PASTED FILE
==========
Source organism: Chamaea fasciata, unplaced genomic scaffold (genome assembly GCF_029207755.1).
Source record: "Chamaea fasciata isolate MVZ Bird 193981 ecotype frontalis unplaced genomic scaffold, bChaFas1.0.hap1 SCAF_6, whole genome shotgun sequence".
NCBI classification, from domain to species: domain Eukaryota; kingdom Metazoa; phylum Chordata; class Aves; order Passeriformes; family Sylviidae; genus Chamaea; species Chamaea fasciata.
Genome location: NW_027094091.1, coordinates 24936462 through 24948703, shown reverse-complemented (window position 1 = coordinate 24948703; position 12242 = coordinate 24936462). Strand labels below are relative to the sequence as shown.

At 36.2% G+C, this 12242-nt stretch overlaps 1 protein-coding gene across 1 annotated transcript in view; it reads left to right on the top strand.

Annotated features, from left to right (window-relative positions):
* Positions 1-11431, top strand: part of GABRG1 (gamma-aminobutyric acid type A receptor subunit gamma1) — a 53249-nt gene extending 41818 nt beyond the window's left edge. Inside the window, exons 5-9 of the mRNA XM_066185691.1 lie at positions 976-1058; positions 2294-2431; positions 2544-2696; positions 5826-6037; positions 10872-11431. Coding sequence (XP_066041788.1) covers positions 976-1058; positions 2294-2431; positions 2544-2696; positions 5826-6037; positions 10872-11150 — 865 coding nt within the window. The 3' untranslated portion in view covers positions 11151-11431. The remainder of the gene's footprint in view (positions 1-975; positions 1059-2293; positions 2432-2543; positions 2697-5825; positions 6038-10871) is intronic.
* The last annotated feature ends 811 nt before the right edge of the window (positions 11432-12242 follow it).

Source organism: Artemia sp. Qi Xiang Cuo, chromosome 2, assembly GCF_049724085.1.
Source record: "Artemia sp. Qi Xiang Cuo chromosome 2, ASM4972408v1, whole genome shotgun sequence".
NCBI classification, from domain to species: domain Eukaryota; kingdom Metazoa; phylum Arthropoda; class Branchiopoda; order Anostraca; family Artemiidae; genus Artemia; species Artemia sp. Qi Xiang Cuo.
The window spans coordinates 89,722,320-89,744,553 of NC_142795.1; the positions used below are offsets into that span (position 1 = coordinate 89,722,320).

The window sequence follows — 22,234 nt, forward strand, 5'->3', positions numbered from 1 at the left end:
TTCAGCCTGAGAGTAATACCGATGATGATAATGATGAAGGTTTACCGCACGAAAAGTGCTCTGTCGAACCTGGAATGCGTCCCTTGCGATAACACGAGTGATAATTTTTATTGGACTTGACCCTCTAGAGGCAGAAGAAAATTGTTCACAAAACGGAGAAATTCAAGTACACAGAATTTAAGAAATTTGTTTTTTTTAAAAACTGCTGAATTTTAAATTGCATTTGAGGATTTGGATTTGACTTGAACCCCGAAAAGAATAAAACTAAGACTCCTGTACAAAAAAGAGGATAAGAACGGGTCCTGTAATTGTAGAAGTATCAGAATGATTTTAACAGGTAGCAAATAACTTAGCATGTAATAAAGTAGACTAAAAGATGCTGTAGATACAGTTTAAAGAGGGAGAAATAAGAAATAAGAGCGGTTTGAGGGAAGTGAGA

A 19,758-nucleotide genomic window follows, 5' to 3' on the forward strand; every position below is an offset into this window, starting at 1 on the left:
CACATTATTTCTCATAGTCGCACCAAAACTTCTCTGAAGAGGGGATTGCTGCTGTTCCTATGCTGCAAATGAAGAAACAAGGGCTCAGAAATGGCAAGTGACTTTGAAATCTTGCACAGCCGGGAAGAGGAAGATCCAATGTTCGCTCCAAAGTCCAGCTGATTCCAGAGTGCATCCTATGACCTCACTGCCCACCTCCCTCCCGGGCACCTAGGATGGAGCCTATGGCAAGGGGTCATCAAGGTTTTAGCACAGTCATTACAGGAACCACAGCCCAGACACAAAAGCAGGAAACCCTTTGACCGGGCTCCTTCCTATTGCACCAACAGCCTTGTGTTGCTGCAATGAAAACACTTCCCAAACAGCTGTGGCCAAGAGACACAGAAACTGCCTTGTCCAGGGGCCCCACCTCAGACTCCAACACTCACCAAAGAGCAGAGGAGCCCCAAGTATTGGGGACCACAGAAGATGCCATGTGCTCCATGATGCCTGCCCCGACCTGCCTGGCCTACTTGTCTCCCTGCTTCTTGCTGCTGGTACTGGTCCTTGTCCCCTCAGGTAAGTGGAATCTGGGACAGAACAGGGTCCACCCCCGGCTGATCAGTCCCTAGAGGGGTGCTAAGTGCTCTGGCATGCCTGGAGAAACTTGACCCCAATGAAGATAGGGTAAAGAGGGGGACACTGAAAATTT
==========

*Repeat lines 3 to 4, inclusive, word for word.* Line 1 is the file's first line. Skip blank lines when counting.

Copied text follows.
NCBI classification, from domain to species: domain Eukaryota; kingdom Metazoa; phylum Chordata; class Aves; order Passeriformes; family Sylviidae; genus Chamaea; species Chamaea fasciata.
Genome location: NW_027094091.1, coordinates 24936462 through 24948703, shown reverse-complemented (window position 1 = coordinate 24948703; position 12242 = coordinate 24936462). Strand labels below are relative to the sequence as shown.